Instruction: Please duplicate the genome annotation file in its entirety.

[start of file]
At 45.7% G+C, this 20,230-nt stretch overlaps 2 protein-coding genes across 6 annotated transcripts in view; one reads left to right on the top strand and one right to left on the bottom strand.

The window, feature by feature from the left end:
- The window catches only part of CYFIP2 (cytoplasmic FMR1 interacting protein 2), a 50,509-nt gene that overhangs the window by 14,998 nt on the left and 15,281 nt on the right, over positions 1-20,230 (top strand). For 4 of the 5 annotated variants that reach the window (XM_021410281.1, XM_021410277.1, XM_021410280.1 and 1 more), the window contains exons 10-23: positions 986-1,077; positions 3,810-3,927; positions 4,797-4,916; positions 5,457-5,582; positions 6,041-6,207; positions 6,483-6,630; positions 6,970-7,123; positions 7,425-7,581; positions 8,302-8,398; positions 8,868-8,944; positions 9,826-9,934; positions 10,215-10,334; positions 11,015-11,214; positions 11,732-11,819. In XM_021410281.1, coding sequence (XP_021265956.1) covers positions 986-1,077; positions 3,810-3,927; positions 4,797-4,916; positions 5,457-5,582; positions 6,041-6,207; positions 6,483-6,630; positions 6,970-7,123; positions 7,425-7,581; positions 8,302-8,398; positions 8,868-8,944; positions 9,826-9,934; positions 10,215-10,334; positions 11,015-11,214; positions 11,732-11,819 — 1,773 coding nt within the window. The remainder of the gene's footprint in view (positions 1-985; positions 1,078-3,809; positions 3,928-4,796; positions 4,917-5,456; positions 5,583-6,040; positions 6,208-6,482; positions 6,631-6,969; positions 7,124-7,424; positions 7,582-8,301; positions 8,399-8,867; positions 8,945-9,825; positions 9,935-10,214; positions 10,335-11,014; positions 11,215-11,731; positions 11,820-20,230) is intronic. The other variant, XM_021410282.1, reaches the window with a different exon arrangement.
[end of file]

At 45.7% G+C, this 20,230-nt stretch overlaps 2 protein-coding genes across 6 annotated transcripts in view; one reads left to right on the top strand and one right to left on the bottom strand.

The window, feature by feature from the left end:
- The window catches only part of CYFIP2 (cytoplasmic FMR1 interacting protein 2), a 50,509-nt gene that overhangs the window by 14,998 nt on the left and 15,281 nt on the right, over positions 1-20,230 (top strand). For 4 of the 5 annotated variants that reach the window (XM_021410281.1, XM_021410277.1, XM_021410280.1 and 1 more), the window contains exons 10-23: positions 986-1,077; positions 3,810-3,927; positions 4,797-4,916; positions 5,457-5,582; positions 6,041-6,207; positions 6,483-6,630; positions 6,970-7,123; positions 7,425-7,581; positions 8,302-8,398; positions 8,868-8,944; positions 9,826-9,934; positions 10,215-10,334; positions 11,015-11,214; positions 11,732-11,819. In XM_021410281.1, coding sequence (XP_021265956.1) covers positions 986-1,077; positions 3,810-3,927; positions 4,797-4,916; positions 5,457-5,582; positions 6,041-6,207; positions 6,483-6,630; positions 6,970-7,123; positions 7,425-7,581; positions 8,302-8,398; positions 8,868-8,944; positions 9,826-9,934; positions 10,215-10,334; positions 11,015-11,214; positions 11,732-11,819 — 1,773 coding nt within the window. The remainder of the gene's footprint in view (positions 1-985; positions 1,078-3,809; positions 3,928-4,796; positions 4,917-5,456; positions 5,583-6,040; positions 6,208-6,482; positions 6,631-6,969; positions 7,124-7,424; positions 7,582-8,301; positions 8,399-8,867; positions 8,945-9,825; positions 9,935-10,214; positions 10,335-11,014; positions 11,215-11,731; positions 11,820-20,230) is intronic. The other variant, XM_021410282.1, reaches the window with a different exon arrangement.